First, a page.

It isn’t clear why anyone would want to shoulder arms to a not overly wide delivery from an off spinner on a turning,Day Four wicket,but cricket wouldn’t be cricket if it didn’t have room for the inexplicable. Speaking after New Zealand’s innings defeat at Hyderabad,Ross Taylor said that he victim of that aforementioned error of judgement and the rest of his side had failed to get to grips with the mental aspect of playing spin.
Bogged down by Ravichandran Ashwin and Pragyan Ojha,they had stopped,in his own words,trusting their defence and trusting their attacking shots. With doubt dulling his reactions,Taylor had allowed the ball’s loopy trajectory to transfix him.
By the time he realised what had happened,he was looking back at a set of stumps with no semblance of their former parallel geometry.
It wasn’t a pretty sight. Nor was the scoreboard. It seemed like a long time ago that Brendon McCullum and Kane Williamson were together at the wicket,looking secure against pace and spin,finding ways to survive and finding ways to score runs. It had only been three overs. One questionable umpiring decision McCullum was given out LBW after appearing to inside-edge the ball onto his pads and one questionable bit of judgement was all it took to go from 98 for one to 105 for three.
Even without the added pressure of a follow-on,the difference between 98 for one and 105 for three is starker for this New Zealand side than for most teams. Brendon McCullum,Martin Guptill,Kane Williamson and Ross Taylor have the potential to form one of the best top fours in the country’s history,but Daniel Flynn and James Franklin,numbers five and six,both average in the 20s from fairly lengthy Test careers.
After that,this side has none of the all-round depth of the better New Zealand sides. No Hadlee or Cairns or Parore or Oram. And no Vettori either.
At Hyderabad,New Zealand probably missed Vettori the batsman more than Vettori the left-arm spinner. Their bowlers did well on Day One to have India at 125 for three,and had skipper Taylor shown a little more positive intent against the two Test match newbies at the crease,India might not have crossed 400. It was clearly not the performance of Chris Martin,Trent Boult,Doug Bracewell and Jeetan Patel that caused bowling coach Damien Wright to announce his resignation.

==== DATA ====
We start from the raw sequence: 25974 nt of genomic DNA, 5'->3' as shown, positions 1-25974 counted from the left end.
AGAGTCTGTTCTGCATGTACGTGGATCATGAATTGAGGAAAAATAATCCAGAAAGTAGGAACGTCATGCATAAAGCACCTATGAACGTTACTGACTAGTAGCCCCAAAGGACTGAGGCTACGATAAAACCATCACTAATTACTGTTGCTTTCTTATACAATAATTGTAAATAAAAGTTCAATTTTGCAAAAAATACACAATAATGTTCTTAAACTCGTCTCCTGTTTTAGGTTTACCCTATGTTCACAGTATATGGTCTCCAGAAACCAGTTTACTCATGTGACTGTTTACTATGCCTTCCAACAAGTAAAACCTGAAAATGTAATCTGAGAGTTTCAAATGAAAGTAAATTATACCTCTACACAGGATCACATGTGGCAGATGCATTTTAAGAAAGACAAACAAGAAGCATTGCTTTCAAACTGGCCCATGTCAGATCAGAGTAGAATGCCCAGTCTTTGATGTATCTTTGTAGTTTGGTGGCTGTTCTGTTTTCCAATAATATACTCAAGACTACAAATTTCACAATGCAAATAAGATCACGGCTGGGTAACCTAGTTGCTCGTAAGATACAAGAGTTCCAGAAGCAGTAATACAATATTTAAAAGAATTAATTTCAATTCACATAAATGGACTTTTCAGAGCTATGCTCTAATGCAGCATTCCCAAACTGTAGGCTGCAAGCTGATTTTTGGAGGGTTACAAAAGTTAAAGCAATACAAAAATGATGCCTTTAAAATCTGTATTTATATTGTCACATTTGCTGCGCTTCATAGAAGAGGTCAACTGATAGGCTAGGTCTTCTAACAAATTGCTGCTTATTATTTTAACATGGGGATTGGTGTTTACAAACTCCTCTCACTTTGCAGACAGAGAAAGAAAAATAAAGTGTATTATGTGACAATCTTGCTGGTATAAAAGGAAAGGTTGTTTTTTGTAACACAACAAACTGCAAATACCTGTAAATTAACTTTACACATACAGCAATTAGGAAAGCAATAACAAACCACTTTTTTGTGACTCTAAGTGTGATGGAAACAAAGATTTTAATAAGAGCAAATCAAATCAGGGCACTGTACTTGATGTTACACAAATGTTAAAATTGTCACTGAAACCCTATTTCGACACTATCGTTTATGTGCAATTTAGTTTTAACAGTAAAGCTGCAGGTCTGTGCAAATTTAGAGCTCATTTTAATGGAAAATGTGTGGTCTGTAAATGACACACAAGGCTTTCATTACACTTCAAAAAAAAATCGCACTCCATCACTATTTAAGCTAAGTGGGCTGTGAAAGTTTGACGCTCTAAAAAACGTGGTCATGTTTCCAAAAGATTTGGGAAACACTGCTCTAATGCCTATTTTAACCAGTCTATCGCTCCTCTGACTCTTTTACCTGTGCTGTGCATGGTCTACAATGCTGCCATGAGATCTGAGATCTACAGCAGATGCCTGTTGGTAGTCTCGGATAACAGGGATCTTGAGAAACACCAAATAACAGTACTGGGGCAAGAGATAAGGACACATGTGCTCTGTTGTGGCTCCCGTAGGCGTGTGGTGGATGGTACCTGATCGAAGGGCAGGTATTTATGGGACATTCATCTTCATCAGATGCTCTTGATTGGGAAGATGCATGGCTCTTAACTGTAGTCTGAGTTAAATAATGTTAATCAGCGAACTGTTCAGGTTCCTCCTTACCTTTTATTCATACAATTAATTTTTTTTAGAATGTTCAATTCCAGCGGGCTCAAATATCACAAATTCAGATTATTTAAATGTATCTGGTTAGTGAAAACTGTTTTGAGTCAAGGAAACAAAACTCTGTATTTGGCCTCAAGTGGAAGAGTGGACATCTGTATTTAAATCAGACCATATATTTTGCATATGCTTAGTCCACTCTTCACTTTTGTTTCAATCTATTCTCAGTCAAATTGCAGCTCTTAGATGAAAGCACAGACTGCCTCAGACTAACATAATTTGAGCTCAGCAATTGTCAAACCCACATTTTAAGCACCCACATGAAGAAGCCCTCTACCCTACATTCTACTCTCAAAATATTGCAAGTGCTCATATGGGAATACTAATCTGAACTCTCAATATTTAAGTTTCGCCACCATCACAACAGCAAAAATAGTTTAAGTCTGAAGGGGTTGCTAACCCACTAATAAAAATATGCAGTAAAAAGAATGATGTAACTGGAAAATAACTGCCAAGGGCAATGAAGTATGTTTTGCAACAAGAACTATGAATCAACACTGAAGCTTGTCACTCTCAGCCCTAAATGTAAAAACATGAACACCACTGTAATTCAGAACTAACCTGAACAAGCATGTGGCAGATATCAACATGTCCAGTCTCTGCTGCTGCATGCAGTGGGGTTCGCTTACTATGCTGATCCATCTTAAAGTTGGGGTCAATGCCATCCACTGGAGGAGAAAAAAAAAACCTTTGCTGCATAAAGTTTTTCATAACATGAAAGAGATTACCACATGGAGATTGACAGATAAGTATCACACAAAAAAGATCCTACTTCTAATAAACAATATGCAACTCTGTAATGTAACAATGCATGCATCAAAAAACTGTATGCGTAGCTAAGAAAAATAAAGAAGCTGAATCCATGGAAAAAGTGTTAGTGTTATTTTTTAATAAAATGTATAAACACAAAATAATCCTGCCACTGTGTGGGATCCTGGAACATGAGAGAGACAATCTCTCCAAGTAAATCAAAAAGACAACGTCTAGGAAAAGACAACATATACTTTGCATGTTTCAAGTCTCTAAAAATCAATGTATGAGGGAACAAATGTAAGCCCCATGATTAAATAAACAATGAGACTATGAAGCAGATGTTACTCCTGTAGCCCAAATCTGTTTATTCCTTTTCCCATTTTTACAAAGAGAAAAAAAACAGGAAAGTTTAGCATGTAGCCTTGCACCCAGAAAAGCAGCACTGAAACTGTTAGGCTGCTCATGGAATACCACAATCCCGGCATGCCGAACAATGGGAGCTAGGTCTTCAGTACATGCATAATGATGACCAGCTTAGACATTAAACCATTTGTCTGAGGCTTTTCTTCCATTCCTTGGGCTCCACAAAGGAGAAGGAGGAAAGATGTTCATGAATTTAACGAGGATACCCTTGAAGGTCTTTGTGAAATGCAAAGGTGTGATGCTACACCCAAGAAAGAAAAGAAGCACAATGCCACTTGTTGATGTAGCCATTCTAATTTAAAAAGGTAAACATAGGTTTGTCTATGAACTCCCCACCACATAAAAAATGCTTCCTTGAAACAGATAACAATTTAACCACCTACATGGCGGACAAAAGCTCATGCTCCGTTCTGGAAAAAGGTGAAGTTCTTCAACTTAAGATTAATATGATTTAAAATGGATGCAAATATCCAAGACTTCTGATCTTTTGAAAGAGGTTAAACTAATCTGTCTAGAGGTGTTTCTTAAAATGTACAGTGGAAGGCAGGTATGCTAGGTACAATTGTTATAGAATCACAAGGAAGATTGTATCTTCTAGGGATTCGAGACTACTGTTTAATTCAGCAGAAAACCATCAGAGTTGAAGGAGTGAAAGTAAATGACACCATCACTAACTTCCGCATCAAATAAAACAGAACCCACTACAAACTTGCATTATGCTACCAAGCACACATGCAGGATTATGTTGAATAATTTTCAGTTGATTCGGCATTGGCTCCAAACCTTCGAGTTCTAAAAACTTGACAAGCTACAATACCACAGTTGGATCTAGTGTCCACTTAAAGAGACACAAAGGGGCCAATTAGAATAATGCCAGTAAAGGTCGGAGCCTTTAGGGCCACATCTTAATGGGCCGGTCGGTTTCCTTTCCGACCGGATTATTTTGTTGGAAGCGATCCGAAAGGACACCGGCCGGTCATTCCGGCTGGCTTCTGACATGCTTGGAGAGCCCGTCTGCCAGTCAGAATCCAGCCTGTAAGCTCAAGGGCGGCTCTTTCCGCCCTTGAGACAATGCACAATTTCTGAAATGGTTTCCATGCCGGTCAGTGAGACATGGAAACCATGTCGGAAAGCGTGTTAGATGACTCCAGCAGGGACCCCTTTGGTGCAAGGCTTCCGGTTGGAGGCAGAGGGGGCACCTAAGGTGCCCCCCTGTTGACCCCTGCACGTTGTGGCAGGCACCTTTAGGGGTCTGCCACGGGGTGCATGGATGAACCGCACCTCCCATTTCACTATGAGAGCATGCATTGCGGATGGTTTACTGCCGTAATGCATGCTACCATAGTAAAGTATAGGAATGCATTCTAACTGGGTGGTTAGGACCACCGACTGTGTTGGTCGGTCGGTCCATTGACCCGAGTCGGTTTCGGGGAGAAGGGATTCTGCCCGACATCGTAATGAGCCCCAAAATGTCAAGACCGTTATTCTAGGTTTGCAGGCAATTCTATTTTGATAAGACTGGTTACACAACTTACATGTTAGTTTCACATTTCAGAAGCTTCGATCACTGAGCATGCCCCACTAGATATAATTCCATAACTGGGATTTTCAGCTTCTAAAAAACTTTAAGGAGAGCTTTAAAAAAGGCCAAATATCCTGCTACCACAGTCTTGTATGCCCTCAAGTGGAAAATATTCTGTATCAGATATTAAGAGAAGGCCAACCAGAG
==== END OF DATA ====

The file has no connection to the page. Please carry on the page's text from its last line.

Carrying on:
And so,when Taylor and coach Mike Hesson bang their heads together in the brief interlude between Hyderabad and Bangalore,it’s the batting rather than the bowling that they’d be advised to tamper with.
There is talk of bringing in Tarun Nethula to provide spin support to Jeetan Patel,but it’s hard to see how the leg spinner will worry the Indians,given that he averages nearly 38 in first class cricket. And who will they leave out anyway?
But there is definite scope for change in the middle order.
BJ Watling has had an okayish start to his Test career,averaging exactly 30 in eight five-day matches,but carries some sort of form with him,having scored 60,72 not out and 40 in three ODIs against the West Indies without once falling to Sunil Narine. That is surely some indication of an ability to play spin. Of the two left handers at five and six,Franklin’s second-innings resistance should keep him in the side ahead of Flynn. Not that this will strengthen the side in greatly significant manner. How New Zealand must wish that they had Jesse Ryder,who on their tour to India two years ago scored 274 runs in three Tests at 54.80. Instead,he has been making news back home tweeting about his gambling exploits.
On that 2010 tour,New Zealand also played their cards a little smarter by spacing their best batsmen apart. In the first Test,McCullum opened,while Guptill,Taylor,Ryder and Williamson batted at three,four,five and six. Watling is an opener by trade having him partner either Guptill or McCullum and moving the other down the order could make some sort of difference at the Chinnaswamy stadium. Or not. But there’s no harm in trying.